Charles Dickens' Australia: Selected Essays from Household Words 1850-1859. Frontier stories. Book three

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Sydney University Press, 2011 - Australia - 339 pages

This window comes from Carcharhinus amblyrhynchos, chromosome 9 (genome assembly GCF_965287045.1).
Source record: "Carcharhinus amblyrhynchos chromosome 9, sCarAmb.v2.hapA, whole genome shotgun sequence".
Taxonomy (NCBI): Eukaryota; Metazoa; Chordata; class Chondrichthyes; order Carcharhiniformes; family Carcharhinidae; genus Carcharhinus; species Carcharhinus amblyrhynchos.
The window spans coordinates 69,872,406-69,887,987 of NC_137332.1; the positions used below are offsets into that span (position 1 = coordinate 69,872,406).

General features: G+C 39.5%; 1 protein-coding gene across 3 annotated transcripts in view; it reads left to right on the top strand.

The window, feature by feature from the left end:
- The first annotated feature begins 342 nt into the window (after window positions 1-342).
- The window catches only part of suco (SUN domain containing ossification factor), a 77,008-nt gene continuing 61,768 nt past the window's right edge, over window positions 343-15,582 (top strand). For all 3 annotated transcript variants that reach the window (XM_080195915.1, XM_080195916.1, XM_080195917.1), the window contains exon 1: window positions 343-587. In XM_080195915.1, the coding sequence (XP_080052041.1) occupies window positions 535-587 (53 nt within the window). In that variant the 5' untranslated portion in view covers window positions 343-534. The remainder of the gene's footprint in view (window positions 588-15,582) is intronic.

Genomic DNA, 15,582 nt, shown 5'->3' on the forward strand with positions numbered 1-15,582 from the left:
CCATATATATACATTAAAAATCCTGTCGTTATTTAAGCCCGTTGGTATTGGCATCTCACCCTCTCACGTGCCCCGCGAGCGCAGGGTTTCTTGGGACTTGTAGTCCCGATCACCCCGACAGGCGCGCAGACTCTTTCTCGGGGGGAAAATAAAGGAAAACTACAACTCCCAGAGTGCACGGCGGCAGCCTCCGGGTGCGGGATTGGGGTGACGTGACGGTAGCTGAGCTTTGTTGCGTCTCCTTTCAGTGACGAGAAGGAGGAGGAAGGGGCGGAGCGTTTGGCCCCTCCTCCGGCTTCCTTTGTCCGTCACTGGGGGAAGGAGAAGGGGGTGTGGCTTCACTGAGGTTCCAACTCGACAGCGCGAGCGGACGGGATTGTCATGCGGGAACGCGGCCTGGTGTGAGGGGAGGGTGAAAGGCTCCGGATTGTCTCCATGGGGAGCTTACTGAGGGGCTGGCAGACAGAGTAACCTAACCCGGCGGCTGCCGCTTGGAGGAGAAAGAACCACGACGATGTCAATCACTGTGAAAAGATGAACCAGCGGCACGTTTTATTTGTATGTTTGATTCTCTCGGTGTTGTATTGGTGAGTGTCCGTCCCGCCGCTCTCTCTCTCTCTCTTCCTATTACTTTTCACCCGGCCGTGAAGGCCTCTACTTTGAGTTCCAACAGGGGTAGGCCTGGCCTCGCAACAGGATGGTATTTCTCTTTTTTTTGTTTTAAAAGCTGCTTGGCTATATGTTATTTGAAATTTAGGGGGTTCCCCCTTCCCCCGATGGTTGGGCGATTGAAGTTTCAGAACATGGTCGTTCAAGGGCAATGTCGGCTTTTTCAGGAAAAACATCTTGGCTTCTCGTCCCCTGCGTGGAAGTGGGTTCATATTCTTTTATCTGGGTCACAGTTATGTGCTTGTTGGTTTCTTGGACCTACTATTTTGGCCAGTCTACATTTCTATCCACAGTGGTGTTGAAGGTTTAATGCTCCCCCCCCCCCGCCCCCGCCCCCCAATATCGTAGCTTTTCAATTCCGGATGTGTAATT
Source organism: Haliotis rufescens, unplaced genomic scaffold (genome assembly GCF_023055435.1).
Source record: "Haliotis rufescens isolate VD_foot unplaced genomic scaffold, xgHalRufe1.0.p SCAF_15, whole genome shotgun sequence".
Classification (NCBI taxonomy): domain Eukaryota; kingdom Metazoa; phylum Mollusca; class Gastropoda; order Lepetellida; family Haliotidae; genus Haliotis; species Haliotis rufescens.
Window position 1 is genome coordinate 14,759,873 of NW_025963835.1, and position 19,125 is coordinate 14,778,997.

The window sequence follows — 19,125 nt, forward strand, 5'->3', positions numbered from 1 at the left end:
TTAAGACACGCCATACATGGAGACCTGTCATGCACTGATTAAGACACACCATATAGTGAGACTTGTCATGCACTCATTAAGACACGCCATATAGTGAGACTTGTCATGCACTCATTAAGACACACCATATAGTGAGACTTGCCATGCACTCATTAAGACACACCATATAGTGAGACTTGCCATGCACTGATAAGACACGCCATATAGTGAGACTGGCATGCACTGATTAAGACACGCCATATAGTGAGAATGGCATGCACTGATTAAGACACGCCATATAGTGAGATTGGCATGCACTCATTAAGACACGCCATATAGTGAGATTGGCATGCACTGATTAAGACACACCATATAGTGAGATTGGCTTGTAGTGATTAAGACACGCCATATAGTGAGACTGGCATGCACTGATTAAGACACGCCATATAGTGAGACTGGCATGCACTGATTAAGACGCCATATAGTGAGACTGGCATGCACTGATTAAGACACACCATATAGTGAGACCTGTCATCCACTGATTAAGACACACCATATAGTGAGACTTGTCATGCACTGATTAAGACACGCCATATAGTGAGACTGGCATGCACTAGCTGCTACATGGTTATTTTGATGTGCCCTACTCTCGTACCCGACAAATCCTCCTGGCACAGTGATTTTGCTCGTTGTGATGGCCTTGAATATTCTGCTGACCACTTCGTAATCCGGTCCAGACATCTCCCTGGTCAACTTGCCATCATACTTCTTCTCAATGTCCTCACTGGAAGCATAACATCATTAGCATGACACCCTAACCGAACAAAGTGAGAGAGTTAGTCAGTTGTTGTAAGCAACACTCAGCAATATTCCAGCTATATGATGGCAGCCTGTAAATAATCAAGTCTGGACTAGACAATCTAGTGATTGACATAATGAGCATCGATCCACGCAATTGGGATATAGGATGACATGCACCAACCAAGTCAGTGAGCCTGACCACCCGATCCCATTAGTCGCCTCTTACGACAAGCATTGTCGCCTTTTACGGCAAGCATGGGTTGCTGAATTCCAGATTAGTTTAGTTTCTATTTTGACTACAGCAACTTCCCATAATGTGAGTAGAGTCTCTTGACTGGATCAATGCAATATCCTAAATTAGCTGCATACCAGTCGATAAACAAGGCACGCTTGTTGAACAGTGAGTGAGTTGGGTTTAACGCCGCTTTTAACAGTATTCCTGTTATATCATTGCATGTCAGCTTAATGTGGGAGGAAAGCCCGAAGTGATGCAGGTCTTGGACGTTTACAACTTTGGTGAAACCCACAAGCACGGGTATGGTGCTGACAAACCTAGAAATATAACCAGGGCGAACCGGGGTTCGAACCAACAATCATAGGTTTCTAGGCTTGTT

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Charles Dickens is little celebrated as a journalist, yet his career spanned nearly 40 years. Starting as a court reporter, parliamentary newspaper columnist and theatre critic, he developed an instinct for injustice, humbug and charade. For 20 years he edited his own weekly journal, Household Words, later known as All the Year Round, publishing articles and stories designed to be interesting, entertaining, and educational. Dickens had a keen interest in Australia and fortuitously began publishing the periodical at a transitional moment, just before the heady days of the 1850s gold rush set the world ablaze. The discovery of gold drove a period of mass immigration, expansion into the hinterlands, and caused radical economic and social changes in an emerging nation. Of the nearly 3000 articles published in Household Words, some 100 related to Australia and have been collected in this anthology. Dickens saw Australia offering opportunities for England's poor and downtrodden to make a new start and a brighter future for themselves; optimism reflected in many of the articles. The stories have been grouped into five volumes: Convict Stories, Immigration, Frontier Stories, Mining and Gold and Maritime Conditions. Book Three: Frontier Stories This volume contains stories of the triumphs and failures associated with opening up new country in the Australian bush. There are descriptions of cattle drives, bullock wagons, and poignant stories of lost settlers and children - so often found through the uncanny abilities of Aboriginal trackers. There are tales of floods and fire; encounters with bushrangers and Aborigines, interspersed with vignettes of everyday life.
 

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